The second mystery, N or M? finds the pair's honey-making business floundering and they are starting a wig company (are you sensing a theme here about a lack of business sense with the Beresfords?), once again naturally seeking investment money from good old Uncle Carter. Instead, he sends Tommy to the opera to get a secret message from another intelligence agent (unbeknownst to Tuppence), but everything turns belly up due to a name mix-up at the theater. When the man is later viciously gunned down trying to once again meet with the pair, he utters a clue - N or M - and neither Tommy nor Tuppence is sure which he said.

In order to discover the nature of the clue, Carter then sends Tommy to a lovely seaside hotel called Sans Souci where a dangerous Russian spy is said to be lurking. This spy has kidnapped a nuclear scientist, and also stolen along with him the man's work - a newly-created bomb that will devastate parts of England should it be detonated... and of course, that is just what will happen if certain demands are not met, including the release of some 30 Soviet spies. Tommy isn't allowed to say a word to Tuppence, or anyone else, so Tommy fabricates a story about a wig convention, but clever Tuppence has overheard the whole thing and not one to be left at home, shows up herself under an alias at the hotel to work the case on her own.

The hotel contains lots of likely suspects. There's the mysterious Major Khan (Alyy Khan), a dark and handsome military man with a shadowy past; the blonde and beautiful Mrs. Sprot (Caroline Cole), a divorcee with her roving eye on Tommy who is masquerading as Meadows, a bird watcher; Mr. and Mrs. Minton, quirky psychologists who seem to analyze everyone they speak to; Commander Haydock (Roy Marsden), a crusty old military sort who puts Tommy's fake backstory of bird watching to the test; a young rogue named Carl Denim (Ed Speleers) who flirts mercilessly with Tuppence posing as Mrs. Blenkensop, a recent widow; and finally there's the hotel proprietor and the cleaning lady, Ms. Sheila Perenna (Aoife McMahon) and Veronika Urbanowicz (Pinar Ögün). The hotel is ripe with intrigue and mystery, but can Tommy and Tuppence put aside their marital quibbling to work together to find the Russian spy? Each has their own ideas about who it could be, and the revelation and explosive ending definitely left me wanting more stories for this pair.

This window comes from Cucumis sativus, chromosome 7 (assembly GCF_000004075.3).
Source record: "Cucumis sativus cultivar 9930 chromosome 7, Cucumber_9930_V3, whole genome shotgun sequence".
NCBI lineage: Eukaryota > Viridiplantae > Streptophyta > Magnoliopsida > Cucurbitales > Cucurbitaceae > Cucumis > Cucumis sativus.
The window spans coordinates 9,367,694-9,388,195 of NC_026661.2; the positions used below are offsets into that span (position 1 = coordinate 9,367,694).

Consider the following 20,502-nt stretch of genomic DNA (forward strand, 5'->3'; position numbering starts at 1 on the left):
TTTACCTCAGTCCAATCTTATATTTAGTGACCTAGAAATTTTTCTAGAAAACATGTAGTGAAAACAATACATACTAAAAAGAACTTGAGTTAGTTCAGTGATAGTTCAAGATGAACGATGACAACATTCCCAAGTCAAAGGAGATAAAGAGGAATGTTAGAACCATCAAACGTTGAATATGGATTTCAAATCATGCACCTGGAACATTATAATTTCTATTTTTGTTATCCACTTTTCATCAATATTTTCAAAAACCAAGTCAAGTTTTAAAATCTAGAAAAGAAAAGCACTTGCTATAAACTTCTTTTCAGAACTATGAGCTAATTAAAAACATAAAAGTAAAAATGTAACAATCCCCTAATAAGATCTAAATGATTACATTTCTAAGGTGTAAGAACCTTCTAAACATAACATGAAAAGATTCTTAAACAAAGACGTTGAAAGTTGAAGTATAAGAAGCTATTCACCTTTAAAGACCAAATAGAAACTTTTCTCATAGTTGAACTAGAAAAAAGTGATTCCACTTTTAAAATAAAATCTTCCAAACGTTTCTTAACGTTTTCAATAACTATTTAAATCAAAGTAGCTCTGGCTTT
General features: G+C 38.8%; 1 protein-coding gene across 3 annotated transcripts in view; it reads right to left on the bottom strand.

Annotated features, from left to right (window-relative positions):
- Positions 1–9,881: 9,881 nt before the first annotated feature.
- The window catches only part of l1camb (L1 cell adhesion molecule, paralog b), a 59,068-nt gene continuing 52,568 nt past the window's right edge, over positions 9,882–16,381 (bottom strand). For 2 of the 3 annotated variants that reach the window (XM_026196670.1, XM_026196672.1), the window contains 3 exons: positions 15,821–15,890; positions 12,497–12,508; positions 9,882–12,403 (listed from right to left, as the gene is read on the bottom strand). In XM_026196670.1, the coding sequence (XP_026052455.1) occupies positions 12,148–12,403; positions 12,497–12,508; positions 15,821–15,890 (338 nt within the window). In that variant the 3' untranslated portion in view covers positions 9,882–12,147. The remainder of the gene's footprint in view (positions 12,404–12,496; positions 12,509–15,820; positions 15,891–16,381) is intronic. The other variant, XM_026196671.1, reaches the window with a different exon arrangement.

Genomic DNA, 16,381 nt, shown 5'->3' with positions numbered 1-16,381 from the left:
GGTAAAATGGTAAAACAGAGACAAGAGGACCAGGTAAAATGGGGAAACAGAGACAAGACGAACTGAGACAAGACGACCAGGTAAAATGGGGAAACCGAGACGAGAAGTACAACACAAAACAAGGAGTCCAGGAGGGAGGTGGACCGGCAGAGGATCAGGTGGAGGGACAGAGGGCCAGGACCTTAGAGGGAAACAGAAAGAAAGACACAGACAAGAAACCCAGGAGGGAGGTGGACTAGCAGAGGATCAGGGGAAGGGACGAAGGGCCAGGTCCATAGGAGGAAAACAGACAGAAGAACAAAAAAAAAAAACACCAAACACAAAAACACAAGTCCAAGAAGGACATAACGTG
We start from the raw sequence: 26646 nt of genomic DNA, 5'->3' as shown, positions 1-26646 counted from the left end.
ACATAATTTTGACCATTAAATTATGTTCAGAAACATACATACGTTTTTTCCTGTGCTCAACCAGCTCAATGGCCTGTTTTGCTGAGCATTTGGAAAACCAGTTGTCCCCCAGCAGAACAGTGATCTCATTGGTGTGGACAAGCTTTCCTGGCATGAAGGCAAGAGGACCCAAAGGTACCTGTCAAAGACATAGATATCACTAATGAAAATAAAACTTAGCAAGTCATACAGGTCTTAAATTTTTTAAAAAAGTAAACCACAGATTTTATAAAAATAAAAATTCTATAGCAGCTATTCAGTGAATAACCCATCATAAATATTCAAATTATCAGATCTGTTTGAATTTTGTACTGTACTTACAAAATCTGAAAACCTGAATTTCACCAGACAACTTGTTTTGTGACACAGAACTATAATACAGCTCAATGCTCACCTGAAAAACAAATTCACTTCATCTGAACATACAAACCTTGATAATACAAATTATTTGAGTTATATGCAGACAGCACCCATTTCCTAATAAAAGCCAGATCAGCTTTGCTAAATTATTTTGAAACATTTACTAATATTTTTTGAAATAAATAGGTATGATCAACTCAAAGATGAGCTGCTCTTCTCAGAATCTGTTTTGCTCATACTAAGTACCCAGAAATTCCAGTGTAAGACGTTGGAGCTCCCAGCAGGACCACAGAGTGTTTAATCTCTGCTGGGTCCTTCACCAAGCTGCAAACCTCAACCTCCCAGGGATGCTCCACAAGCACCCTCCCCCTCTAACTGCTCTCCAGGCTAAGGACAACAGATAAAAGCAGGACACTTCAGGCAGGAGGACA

While it took me a bit to get into the first mystery, the second had me on the edge of my seat not wanting to turn it off. I love the banter between David Walliams and Jessica Raine as husband and wife. They are truly adorable together and make you want to watch to see what happens next. The costumes are fantastic (and there is an entire featurette discussing them, although I couldn't believe no mention was made of Rita Vandemeyer's costumes, which were breathtaking) and Tuppence wears her outfits and natty hats with such style. I enjoyed the interview with veteran actor Clarke Peters and it was fairly long and detailed, as was the behind the scenes featurette on the making of the show. Of course, there's also a photo gallery.

While it doesn't have the hard edge that some British mysteries have, Agatha Christie's Partners in Crime is a lighthearted mystery with a thoroughly charming couple at it's center. Here's hoping the show is popular enough to warrant more of the mysteries being produced.



-Psibabe, GameVortex Communications
AKA Ashley Perkins